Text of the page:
Ohio has large population centers with millions of potential customers — for food fish as well as for baitfish and pond stockers.
Finally, “We have state and private organizations that are willing to work together to help grow this industry,” Tiu said, citing the Ohio Department of Natural Resources, Ohio Department of Agriculture, Ohio Soybean Association (in developing new feeds based on soybeans), Ohio Farm Bureau Federation, North Central Regional Aquaculture Center, producer groups, Hocking College and Ohio State among them.
Such teamwork has been a boon to Lemke. So has support from higher education. “And it’s not just been from Ohio State,” he noted. “I’ve had help from Michigan State, Arizona State, Purdue, Arkansas. Without them, without the people who’ve helped from the universities, I’d be nowhere.”
Today Lemke focuses on yellow perch and bluegill. He grows them in ponds and in tanks in the store’s basement. He sells them as fillets in the store, to restaurants and also through area distributors.
Also in the basement: a tank of some 2,000 fingerling tilapia, recently flown in from a Colorado hatchery. It’s a small trial run in advance of the expansion.
The new farm, 15,000 square feet with 300,000 gallons of recirculating water, will be housed entirely indoors — in a converted veal barn retrofitted both for raising tilapia and for maximum energy efficiency. Its total annual production may top half a million pounds.
More than two-thirds of the fish raised there will go for live sales in Asian markets in Midwestern big cities: Cleveland, Cincinnati, Chicago, Pittsburgh. About a third will be sold as conventional fillets, again in the store and to restaurants and distributors.
To handle the expansion, Lemke will ramp up his workforce from three jobs to 10.
For their part, Tiu and others helped Lemke develop the proposal he pitched to the bankers; connected him with suppliers for the new facility, such as the Israeli manufacturer of a state-of-the-art fish feeder; and continue to serve as his technical advisors.
“Laura can tell you for sure if a system is appropriate for you and if it will work in the U.S.,” Lemke said. “The best thing is, she tells people up front, ‘Do your homework first before you go and invest a bunch of money.’ She has helped me out quite a bit.”
“It’s been extremely gratifying to watch this industry grow,” said Tiu, who came to the center from a similar program at Kentucky State. “It’s great to be able to help clients, whether they’re putting in a freshwater prawn pond that nets them $2,000 a year or writing a business plan for a $4 million tilapia farm.
“The point is,” she said, “every time there’s a success, the whole industry benefits. Our leadership role within the industry helps keep everyone connected and informed so we can do great things together.”
About a dozen scientists and staff make OCARD tick. They work at the South Centers in Piketon supported by both OARDC and OSU Extension; at an adjunct facility in northwest Ohio, the Bowling Green Aquaculture Satellite Center, which opened in 2005; and for a federally funded sub-unit of OCARD called the Ohio Aquaculture Research and Development Integrated Program (OARDIP). Together they “target real industry needs,” Calala said.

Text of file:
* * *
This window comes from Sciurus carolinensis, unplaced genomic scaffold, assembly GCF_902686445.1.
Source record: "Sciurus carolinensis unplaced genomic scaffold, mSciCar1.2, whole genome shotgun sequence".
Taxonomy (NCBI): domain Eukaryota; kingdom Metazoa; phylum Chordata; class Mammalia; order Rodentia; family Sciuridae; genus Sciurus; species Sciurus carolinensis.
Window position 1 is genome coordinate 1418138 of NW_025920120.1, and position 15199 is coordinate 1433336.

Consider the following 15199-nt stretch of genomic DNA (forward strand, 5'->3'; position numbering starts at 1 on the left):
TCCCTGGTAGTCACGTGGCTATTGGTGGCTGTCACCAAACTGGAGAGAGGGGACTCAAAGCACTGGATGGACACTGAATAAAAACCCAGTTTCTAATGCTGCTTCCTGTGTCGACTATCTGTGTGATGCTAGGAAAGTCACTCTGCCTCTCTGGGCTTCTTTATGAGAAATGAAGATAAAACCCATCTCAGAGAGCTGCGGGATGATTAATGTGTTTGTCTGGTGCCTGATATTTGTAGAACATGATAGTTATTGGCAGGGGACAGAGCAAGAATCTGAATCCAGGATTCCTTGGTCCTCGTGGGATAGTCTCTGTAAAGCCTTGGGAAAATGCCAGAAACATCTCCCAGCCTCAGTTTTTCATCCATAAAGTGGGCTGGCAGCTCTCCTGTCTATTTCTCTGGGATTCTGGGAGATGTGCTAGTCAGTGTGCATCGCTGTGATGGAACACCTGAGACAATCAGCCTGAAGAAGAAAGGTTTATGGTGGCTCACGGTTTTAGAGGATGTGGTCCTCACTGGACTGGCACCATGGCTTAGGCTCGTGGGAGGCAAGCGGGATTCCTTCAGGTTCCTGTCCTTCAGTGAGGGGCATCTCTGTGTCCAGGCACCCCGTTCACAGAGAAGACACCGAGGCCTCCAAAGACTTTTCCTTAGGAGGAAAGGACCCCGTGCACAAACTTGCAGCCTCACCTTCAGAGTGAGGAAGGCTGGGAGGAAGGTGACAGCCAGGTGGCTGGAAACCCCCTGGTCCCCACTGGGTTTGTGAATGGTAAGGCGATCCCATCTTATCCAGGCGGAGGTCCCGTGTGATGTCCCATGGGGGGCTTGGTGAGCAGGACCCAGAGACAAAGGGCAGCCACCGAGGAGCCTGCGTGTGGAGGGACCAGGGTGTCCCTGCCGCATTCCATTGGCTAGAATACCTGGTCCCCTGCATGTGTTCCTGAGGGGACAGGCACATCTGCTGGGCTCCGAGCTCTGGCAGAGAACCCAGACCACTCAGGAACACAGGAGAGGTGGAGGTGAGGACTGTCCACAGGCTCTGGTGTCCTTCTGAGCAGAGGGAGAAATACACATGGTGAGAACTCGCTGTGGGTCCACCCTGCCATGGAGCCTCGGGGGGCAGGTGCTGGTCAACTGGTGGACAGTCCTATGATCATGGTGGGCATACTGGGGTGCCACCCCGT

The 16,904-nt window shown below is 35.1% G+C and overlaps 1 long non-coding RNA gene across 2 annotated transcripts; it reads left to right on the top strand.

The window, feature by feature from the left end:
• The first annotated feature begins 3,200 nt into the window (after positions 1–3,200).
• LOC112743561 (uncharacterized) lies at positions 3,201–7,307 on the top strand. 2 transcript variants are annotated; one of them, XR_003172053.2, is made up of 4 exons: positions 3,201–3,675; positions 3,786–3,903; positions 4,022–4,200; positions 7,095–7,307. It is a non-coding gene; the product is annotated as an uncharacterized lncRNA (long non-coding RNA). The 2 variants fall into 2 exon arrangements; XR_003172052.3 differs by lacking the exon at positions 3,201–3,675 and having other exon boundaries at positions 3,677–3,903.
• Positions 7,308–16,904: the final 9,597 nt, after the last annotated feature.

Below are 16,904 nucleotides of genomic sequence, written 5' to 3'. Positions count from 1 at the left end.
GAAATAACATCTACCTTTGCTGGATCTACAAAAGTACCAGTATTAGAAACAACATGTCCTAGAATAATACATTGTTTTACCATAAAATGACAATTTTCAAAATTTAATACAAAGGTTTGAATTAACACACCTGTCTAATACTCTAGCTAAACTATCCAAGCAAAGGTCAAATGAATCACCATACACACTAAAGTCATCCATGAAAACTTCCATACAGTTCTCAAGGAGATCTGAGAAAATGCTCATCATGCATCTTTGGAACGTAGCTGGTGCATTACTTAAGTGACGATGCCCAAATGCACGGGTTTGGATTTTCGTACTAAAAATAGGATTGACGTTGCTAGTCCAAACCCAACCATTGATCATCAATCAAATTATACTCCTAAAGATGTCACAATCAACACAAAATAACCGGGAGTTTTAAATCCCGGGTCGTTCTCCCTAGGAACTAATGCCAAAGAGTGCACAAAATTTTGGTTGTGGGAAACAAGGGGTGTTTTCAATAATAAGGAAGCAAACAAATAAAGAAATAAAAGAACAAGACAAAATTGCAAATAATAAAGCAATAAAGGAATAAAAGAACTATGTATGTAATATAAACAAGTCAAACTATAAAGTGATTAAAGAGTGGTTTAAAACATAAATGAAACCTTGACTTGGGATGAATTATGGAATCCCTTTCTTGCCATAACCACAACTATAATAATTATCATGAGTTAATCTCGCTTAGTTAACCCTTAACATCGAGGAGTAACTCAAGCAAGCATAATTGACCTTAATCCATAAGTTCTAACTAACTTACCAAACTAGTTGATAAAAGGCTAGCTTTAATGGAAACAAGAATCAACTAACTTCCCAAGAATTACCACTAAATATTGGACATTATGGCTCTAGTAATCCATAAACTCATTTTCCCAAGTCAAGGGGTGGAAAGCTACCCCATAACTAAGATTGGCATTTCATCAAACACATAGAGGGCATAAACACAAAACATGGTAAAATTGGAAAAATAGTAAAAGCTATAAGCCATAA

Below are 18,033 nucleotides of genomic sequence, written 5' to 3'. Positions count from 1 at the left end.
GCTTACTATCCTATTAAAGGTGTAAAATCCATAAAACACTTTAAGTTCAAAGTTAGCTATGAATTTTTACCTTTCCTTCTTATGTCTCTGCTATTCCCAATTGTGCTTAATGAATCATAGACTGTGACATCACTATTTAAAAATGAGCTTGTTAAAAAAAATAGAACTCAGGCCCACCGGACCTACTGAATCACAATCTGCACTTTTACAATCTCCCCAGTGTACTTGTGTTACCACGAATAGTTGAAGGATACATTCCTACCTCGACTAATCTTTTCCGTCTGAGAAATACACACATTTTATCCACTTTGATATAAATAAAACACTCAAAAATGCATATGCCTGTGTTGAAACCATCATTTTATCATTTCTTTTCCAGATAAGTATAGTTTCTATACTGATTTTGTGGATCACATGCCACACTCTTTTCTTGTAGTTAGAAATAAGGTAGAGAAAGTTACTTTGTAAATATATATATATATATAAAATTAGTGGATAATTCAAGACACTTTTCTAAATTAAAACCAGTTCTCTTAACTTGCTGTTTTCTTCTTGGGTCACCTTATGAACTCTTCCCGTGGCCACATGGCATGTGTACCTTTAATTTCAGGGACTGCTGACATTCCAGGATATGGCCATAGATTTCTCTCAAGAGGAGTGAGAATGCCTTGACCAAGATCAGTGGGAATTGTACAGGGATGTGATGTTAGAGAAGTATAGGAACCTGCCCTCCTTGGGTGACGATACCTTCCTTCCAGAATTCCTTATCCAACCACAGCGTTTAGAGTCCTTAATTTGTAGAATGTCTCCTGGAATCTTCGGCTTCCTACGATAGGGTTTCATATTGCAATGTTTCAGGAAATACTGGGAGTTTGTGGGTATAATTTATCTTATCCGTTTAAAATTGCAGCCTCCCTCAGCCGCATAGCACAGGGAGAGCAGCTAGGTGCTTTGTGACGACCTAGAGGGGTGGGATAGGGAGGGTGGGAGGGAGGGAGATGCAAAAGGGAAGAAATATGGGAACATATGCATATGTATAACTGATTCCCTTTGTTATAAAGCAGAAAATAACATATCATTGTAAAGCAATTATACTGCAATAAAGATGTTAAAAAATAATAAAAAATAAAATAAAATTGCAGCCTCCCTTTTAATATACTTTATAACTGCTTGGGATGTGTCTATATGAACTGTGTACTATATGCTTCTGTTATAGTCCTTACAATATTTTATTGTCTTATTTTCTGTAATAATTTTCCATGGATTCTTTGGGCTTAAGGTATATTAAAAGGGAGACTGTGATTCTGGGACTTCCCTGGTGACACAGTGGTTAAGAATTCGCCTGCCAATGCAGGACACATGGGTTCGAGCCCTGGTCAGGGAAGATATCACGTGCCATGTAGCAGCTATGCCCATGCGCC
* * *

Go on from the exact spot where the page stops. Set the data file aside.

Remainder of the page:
Among their latest efforts:
• One study is improving the genetic traits of yellow perch so the fish grow faster and reach market sooner — in only one year instead of two. So far, five improved genetic lines — so-called “super perch” — have resulted, and OCARD has distributed some of them to farmers.
As it is, Ohio already ranks first nationally in pounds of perch sold. Mild, sweet and lean, yellow perch retails for up to $17 a pound.
• Another study aims to produce male-only bluegill, which grow twice as fast as female bluegill. These “YY-chromosome” males, like the improved perch, would be sellable sooner. They’d yield more fish and income over time.
If the research succeeds, Ohio will strengthen its lead: it ranks first in the U.S. in bluegill production too.
• Studies to find a fishmeal alternative are looking at soybeans, which are abundant in Ohio; at algae grown in fish farms’ wastewater; and at insects raised on distiller’s grain byproducts from Ohio ethanol plants. Fishmeal provides needed protein in fish feeds but is getting more expensive and less available.
Indeed, Smith said feed costs are one of the industry’s biggest constraints, and not just in Ohio.
Tiu said new soy-based feeds would lower those costs and create a new market for the state’s soybeans, about a 200-million-bushel-a-year crop, while using insects and algae in feeds would not only put waste to good use but would cut fish farms’ costs in the process.
Smith sees new feeds as an opportunity. “We have the agricultural resources here in Ohio that other (major aquaculture) states only dream of,” he said. The state’s rich grain crops, plus its feed mills and infrastructure to process them, “should be a great competitive advantage for us in growing the industry in Ohio.”
OCARD, in its role, is a linchpin for that growth.
“They’re responding to real problems, practical problems, in the Midwest that need to be worked on,” Smith said.
“They’re always very helpful in helping (fish farmers) get to where they want to go and trying to find the best answers for them,” Lemke added.
“This is the whole key to why there are land-grant universities,” said Smith of the center’s research and outreach. “It’s been a big thing for aquaculture. It’s a necessary part.
“As people are trying to look for more jobs, or create their own jobs, this is the stuff we need.”